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Keywords:

  • biofuel;
  • carbon emissions;
  • climate change;
  • greenhouse gases (GHG);
  • industrial ecology;
  • life cycle assessment (LCA)

Summary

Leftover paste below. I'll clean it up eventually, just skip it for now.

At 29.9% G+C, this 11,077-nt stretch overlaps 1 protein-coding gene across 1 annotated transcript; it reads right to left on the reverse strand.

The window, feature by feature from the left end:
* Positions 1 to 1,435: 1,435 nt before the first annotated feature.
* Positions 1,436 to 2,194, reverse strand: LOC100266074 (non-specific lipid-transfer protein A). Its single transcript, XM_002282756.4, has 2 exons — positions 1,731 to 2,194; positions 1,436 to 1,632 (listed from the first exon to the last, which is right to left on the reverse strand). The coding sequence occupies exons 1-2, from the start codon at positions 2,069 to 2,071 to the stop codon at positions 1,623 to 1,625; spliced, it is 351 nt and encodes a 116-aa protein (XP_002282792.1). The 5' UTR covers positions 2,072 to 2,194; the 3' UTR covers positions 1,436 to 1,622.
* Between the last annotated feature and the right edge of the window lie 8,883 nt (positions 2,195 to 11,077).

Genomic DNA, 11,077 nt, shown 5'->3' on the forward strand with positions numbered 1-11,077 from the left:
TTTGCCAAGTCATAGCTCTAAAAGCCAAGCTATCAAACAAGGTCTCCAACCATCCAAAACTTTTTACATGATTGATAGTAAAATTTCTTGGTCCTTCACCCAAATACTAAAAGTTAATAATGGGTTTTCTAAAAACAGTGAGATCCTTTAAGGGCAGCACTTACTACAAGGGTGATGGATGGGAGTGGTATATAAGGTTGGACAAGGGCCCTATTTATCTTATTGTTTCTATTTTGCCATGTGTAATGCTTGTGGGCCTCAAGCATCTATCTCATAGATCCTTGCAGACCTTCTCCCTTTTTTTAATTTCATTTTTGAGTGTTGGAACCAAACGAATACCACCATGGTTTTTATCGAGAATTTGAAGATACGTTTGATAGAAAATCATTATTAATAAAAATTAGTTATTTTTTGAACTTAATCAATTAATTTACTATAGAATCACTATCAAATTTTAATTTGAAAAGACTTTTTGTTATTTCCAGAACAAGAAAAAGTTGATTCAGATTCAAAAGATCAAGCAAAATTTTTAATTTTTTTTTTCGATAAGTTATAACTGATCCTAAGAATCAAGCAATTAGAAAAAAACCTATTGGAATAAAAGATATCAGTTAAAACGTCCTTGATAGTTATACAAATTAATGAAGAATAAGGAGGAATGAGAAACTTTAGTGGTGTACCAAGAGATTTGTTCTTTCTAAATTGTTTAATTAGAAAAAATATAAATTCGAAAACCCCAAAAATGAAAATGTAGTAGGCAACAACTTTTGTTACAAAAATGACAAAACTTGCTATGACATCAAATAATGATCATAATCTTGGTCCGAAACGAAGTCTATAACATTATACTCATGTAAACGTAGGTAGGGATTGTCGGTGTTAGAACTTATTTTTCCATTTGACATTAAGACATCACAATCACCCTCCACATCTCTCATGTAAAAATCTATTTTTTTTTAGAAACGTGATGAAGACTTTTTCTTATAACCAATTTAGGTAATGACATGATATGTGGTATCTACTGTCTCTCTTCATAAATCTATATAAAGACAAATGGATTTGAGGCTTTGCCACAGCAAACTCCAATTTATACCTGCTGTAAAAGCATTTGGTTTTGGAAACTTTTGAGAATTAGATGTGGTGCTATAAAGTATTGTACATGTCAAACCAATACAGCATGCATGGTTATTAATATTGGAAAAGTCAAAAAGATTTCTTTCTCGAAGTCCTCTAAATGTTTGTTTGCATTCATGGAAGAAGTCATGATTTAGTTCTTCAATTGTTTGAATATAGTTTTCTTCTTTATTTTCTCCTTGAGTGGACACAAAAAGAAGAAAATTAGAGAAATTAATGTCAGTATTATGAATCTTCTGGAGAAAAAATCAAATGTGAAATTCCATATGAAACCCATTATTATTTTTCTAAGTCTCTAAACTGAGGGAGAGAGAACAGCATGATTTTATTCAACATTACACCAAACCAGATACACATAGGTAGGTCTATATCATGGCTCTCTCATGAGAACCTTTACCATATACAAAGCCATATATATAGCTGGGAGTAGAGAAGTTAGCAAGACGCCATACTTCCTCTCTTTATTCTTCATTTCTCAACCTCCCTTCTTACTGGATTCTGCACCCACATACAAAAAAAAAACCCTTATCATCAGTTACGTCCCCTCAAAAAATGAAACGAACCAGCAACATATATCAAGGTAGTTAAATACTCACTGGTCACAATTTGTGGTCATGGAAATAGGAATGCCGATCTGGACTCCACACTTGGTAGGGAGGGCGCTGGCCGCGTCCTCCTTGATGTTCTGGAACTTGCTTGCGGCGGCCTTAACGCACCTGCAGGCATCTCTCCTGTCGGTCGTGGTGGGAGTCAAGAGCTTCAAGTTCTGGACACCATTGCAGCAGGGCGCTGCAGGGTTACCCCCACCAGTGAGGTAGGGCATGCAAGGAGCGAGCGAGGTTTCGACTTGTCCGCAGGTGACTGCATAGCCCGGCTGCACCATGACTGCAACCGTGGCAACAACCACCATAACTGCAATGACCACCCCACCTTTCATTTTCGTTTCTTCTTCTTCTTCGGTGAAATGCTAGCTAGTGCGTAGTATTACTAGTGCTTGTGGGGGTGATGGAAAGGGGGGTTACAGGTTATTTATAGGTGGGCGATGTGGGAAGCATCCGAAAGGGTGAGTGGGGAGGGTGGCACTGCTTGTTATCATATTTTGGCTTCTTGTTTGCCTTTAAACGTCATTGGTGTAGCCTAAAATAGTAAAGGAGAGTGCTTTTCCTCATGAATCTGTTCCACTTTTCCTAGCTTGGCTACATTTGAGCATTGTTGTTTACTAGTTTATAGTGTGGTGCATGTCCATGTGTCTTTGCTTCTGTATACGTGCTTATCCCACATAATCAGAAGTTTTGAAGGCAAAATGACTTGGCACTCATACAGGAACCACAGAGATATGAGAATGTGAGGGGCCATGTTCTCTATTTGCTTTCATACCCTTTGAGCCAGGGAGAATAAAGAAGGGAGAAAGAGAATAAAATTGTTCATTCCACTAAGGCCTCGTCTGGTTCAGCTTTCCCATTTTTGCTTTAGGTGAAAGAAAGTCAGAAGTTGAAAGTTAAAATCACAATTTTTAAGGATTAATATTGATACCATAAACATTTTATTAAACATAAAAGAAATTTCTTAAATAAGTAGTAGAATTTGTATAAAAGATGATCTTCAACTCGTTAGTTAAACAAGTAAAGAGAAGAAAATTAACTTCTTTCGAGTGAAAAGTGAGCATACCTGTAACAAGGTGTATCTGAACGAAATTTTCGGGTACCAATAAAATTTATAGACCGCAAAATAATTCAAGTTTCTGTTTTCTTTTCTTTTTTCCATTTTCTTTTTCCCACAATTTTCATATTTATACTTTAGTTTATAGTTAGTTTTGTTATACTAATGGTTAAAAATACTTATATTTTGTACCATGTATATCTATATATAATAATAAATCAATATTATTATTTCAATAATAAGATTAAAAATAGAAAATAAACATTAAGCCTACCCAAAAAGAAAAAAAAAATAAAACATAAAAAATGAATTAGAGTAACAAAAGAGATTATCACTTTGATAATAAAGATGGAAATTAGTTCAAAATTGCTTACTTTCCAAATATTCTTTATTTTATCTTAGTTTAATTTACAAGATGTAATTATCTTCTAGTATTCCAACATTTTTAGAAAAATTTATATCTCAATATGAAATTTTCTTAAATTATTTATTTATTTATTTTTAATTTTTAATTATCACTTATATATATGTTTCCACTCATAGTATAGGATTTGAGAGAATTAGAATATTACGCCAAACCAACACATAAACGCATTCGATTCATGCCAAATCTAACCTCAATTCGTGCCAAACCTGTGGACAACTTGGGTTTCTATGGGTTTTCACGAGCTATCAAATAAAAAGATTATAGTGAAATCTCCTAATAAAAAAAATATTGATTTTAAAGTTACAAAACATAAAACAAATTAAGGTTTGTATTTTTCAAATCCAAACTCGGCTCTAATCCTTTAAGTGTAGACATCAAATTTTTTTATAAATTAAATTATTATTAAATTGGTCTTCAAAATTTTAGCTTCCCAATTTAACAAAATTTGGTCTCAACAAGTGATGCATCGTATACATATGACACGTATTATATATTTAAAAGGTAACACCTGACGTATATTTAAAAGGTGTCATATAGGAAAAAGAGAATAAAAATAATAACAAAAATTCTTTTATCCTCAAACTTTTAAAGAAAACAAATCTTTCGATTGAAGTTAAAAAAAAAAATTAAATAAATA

New fuel regulations based on life cycle greenhouse gas (GHG) emissions have focused renewed attention on life cycle models of biofuels. The BESS model estimates 25% lower life cycle GHG emissions for corn ethanol than does the well-known GREET model, which raises questions about which model is more accurate. I develop a life cycle metamodel to compare the GREET and BESS models in detail and to explain why the results from these models diverge. I find two main reasons for the divergence: (1) BESS models a more efficient biorefinery than is modeled in the cases to which its results have been compared, and (2) in several instances BESS fails to properly count upstream emissions. Adjustments to BESS to account for these differences raise the estimated global warming intensity (not including land use change) of the corn ethanol pathway considered in that model from 45 to 61 g CO2e MJ−1. Adjusting GREET to use BESS's biorefinery performance and coproduct credit assumptions reduces the GREET estimate from 64 to 61 g CO2e MJ−1. Although this analysis explains the gap between the two models, both models would be improved with better data on corn production practices and by better treatment of agricultural inputs.